lightly grease a shallow baking dish and place a single layer of squash on the bottom of the pan. sprinkle the first layer with 1/3 of the cheese and add salt and pepper. layer the fennel and leeks, and top with cheese and salt and pepper. add top layer of squash, top with remainder of cheese. combine egg and milk and lightly whisk together. pour mixture over the veggies and lightly spread breadcrumbs to the top. dot the top of the bread crumbs with small bits of butter.
bake at 375 for 20-30 minutes until set.
Tuesday, July 27, 2010
Monday, May 31, 2010
i'm gearing up for the start of my second season of community supported agriculture (csa) with stoneledge farm. my first pick up is in a week and i can't wait to see what goodies i'll be getting.
to prepare for the new season, i've been cleaning out my freezer. all that remains of last year's bounty is a small bag of frozen and sliced jalapenos and a pack of blanched and frozen greens. the greens sauteed up nicely with bacon and i served them over biscuits with a fried egg. since this is a decidedly southern twist on eggs benedict, i decided to name the dish after one of my favorite southern authors.
this recipe serves four.
1/2 portion of biscuits - baked and sliced in half (yields 4 biscuits)
2 slices bacon - cut into chunks
2-3 large handfuls of greens (any hearty type: collards, swiss chard, etc.) - washed, chopped and blanched (i used pre-blanched, frozen greens)
1 medium onion - sliced and carmelized
4 eggs - fried, sunny side up
cheese sauce (see below)
i generally make the cheese sauce, biscuits and onions before starting the greens and eggs.
heat up a medium-large skillet over medium high heat and add bacon chunks. cook for 4-6 mintues or until bacon begins to crisp. add greens to bacon and toss well. cook another 5-7 minutes over medium high heat until greens and bacon are cooked through. set greens aside, fry eggs (for 4 eggs, i would fry in 1 1/2 tablespoons butter).
for plating: place biscuit, cut in half open on plate (as you would an english muffin), place greens and bacon mixture on top of biscuit, layer carmelized onions on top of the greens, then place one fried egg on top of the onions, and top with cheese sauce.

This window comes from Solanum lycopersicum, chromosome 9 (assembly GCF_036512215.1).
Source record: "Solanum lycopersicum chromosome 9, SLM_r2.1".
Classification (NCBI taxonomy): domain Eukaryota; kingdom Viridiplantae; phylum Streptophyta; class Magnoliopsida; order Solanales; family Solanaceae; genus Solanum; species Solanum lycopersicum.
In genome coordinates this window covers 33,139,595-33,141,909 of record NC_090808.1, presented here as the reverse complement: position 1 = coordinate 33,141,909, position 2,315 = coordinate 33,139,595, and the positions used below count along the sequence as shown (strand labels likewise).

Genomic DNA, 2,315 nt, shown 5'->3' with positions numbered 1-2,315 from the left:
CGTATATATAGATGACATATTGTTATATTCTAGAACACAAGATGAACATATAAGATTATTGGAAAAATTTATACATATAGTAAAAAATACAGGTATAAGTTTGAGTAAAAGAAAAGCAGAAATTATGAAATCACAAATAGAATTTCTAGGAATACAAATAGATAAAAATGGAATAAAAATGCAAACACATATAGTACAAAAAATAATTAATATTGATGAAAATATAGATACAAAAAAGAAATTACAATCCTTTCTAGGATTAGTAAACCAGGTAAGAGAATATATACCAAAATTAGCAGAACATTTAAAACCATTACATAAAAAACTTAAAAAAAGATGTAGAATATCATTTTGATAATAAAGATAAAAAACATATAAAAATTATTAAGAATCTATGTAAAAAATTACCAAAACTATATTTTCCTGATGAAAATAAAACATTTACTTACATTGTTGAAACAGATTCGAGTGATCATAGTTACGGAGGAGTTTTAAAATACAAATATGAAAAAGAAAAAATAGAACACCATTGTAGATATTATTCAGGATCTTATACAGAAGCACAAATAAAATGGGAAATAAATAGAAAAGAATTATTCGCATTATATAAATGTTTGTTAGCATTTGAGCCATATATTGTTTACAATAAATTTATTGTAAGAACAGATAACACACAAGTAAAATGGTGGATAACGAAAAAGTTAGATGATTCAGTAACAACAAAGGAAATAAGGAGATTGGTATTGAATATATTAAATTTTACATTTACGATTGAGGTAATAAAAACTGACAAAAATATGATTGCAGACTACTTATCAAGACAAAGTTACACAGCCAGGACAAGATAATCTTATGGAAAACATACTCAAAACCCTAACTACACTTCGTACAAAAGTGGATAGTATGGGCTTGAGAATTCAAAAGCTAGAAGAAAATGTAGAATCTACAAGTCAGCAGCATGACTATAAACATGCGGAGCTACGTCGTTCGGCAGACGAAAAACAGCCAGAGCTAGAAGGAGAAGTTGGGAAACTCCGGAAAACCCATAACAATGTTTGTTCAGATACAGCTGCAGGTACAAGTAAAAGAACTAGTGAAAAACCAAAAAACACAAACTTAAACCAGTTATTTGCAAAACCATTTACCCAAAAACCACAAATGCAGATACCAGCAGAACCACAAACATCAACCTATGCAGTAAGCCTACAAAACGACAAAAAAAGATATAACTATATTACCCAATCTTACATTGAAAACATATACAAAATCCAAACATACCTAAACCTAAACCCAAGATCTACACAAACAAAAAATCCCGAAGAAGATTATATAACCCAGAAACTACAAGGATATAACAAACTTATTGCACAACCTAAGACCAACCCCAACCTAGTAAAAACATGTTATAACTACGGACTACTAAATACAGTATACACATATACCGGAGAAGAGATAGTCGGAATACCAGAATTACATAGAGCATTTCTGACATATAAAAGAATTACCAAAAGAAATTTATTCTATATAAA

1 1/2 tablespoons butter
1 1/2 tablespoons flour
1 teaspoon kosher salt
1/2 teaspoon cracked pepper
3/4 cup whole milk
3/4 cup white cheddar
dash grated nutmeg
melt butter over medium heat in skillet. once butter is melted, slowly add flour, stirring as you add. once flour is fully incorporated into the butter, add salt and pepper and stir for another minute. add milk and stir well and cook for 2 minutes or until milk has mixed well with the flour mixture. slowly add cheese, stirring constantly. add nutmeg and cook until cheese has melted and mixture is smooth.
Thursday, May 27, 2010
a close friend and her husband have been working to revitalize his family's bed & breakfast (the twilight lodge) in the catskills region of new york. they've done an amazing job and the innkeepers they've hired are fantastic.
last weekend, they invited a group of family and friends for their first chef's tasting dinner. using primarily ingredients from local farms and purveyors, they created a fantastic 4-hour taste of spring. each course was wonderful, but my favorite really captured the essence of the season. i was able to work my "in" with the chef to get the recipe for this spring salad named: peas & carrots.
1 lb english peas in the pod
2 large carrots
1/2 lb french green beans
1/2 lb baby bliss potatoes (red & white)